Islamic Terrorism: The British Connections
I was sitting in Heathrow airport yesterday when I heard that Western intelligence agencies had just foiled yet another al-Qaeda plot. The news reports were thin on details but apparently the baddies, based in Pakistan, were preparing for a “spectacular” Bombay-style (that’s “Mumbai-style” in PC-speak) simultaneous attack on targets in England, France, and Germany. “Orders,” said one of those officials-who-speak-on-the-condition-of-anonymity said, “had been given at the highest level of Al-Qaeda to punish Europe, and France in particular.”
La Belle France, you’ll recall, recently decided that Halloween comes only once a year: henceforth, according to legislation approved by the French Senate, the distaff side of the Muslim population would be banned from swanning around in those ghastly Darth Vader costumes (Hijab, Burqa, Niqab, Chador, etc.) their husbands insist upon.
Can’t say that I blame them. Those “headscarves” are a blight on the landscape and a security threat to boot. Who knows what manner of animal lurks beneath them? I enjoyed watching the little harems being herded through immigration at JFK when my flight landed yesterday: three or four females (I assume they were female) sweeping up to the immigration officer and presenting a passport. I was once asked to remove a pair of sunglasses at the barrier so that the presiding bureaucrat could be sure that the chap presenting the Kimball papers was not Jesse James or Mohammed al Jihad. My black clad friends were just waved on through with nary a question.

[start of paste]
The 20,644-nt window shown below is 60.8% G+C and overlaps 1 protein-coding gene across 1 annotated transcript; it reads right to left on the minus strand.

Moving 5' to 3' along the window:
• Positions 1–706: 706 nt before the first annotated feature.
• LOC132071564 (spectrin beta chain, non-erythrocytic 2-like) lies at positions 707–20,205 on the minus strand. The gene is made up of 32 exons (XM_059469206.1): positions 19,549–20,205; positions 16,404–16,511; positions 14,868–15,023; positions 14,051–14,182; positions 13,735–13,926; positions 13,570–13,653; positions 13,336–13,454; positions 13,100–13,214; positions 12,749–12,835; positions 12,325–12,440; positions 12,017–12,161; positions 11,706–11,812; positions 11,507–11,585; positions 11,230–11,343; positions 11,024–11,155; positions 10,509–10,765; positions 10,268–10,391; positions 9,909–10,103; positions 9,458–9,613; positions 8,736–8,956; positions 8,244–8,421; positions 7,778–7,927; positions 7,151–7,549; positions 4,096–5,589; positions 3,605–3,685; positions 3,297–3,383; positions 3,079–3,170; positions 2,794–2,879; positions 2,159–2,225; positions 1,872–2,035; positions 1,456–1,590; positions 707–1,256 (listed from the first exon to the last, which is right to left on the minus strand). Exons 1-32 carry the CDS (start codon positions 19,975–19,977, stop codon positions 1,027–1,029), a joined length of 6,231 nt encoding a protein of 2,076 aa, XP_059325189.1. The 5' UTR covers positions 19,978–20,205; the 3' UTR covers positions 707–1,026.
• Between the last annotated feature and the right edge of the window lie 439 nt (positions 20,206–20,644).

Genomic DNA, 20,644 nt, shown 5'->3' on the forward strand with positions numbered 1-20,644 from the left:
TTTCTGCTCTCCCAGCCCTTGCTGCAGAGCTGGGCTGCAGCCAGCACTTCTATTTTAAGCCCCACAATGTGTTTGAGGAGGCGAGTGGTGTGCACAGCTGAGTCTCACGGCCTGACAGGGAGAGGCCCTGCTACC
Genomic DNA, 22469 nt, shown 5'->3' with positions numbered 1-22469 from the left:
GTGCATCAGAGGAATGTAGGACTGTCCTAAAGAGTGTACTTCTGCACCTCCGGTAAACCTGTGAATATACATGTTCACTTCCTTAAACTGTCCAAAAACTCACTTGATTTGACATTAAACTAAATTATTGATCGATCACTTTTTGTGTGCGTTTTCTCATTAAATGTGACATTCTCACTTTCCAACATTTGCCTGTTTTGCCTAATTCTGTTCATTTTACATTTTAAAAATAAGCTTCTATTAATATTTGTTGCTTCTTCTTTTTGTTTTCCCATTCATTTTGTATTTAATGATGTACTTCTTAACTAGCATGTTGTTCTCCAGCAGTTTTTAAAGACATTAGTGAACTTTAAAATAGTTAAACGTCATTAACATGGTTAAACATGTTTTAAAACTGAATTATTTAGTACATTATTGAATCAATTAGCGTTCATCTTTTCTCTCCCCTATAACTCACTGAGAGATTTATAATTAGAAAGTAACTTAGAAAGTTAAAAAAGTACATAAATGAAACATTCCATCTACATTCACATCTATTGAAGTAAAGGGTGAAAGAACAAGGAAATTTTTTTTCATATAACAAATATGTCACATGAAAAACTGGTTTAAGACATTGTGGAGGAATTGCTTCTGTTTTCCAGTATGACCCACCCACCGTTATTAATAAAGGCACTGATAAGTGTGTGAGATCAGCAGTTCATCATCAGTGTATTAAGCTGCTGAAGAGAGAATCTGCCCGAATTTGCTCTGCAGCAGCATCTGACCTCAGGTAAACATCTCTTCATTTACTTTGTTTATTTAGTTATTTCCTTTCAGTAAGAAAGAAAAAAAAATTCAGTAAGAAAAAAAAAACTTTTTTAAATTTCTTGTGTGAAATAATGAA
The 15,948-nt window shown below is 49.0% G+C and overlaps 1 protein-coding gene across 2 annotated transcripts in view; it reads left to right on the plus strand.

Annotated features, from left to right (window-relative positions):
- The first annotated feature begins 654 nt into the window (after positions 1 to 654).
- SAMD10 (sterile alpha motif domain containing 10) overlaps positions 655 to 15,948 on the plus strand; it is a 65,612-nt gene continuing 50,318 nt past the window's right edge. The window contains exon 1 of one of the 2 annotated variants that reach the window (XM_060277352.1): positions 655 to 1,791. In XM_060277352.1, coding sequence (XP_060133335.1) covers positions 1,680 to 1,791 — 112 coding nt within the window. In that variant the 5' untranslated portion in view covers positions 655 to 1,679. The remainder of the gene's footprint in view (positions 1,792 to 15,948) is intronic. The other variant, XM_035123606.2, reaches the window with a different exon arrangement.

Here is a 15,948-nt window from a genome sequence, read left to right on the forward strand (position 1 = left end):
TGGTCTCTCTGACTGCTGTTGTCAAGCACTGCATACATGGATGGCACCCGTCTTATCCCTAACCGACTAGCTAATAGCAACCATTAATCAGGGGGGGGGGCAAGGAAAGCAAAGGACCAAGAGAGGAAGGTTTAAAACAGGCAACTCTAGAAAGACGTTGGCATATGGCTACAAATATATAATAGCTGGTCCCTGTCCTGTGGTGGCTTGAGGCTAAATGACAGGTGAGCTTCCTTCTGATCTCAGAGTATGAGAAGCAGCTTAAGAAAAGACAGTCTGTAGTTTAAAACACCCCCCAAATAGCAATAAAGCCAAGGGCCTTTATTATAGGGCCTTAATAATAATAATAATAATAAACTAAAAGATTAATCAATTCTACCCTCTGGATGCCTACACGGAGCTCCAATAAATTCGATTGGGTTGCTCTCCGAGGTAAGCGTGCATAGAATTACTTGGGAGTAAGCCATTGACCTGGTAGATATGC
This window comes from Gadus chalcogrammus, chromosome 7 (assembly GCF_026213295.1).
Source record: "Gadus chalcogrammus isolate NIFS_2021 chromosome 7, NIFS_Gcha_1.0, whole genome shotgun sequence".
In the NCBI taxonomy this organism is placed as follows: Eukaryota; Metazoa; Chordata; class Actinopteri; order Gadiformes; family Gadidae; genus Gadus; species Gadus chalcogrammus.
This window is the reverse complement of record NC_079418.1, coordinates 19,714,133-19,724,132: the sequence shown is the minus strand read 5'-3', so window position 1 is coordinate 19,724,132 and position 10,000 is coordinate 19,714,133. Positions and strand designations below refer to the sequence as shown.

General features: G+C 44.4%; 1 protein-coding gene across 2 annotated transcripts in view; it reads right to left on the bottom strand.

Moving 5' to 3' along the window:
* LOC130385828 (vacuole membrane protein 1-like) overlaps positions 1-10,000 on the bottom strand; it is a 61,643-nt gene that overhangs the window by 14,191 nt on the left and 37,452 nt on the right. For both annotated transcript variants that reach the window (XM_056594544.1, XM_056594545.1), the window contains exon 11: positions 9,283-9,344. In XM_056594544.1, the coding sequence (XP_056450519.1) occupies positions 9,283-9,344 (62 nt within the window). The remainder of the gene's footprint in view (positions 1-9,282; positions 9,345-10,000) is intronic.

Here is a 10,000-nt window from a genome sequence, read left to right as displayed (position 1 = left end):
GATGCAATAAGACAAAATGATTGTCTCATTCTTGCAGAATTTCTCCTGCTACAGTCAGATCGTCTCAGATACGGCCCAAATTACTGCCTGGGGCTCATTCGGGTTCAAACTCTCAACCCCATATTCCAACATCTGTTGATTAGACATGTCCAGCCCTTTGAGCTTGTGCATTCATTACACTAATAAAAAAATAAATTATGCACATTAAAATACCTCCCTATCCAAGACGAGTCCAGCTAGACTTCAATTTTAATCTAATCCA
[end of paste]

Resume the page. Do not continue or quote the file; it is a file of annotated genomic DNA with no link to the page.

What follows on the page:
I appreciated that conjunction: terrorist plot foiled, on the one hand, possible embryo terrorists ushered through immigration a Kennedy airports on the other. You’d think it was a “teachable moment,” except that no-one seems to be learning.
Perhaps an important new publication from London’s Center for Social Cohesion will up the volume from the teacher’s podium. It’s called Islamist Terrorism: The British Connections. Compiled by Robin Simcox, Hannah Stuart, and Houriya Ahmed, it is an important if depressing contribution to the literature on Islamic terrorism.
Yes, yes, I know that the former British Home Secretary Jacqui Smith told us that we were now supposed to call Islamic Terrorism “anti-Islamic activity,” as in this episode in at the Glasgow airport a few years ago:
Thankfully, the authors of Islamic Terrorism indulge in no such Orwellian subterfuge. What they have given the public is a sobering dossier of the scores upon scores of Muslim terrorists who have threatened or, in many cases, actually attacked British targets. The 500-page book (preview available here), presents profiles of UK-connected terrorists and suicide bombers who were convicted between 1999 and 2009: a large rogue's gallery, that. It also presents a wealth of statistical analysis about the backgrounds and training of the perpetrators as well as detailed observations about the web of international connections among various terrorist organizations going back to 1993. Each profile includes the charge (e.g., “inciting murder for terrorist purposes”), date of charge, date of conviction, plea, sentence, and various other bits of information including the convict’s age, sex, educational background, nationality, place of residence, and occupation. A paragraph or two of notes describes the nature of the terrorist activity. Each entry concludes with a list of sources for the information.
Islamic Terrorism is one of those rare books that manages to be simultaneously scholarly and riveting. Among other things, the book puts paid to the left-wing canard that poverty or lack of education breeds terrorism: many if not most of these wretched specimens of evil have enjoyed middle-class advantages in education and employment. The Center for Social Cohesion has done an important public service by publishing this lexicon of malefaction.
For more information about the book, contact the Center for Social Cohesion at [email protected].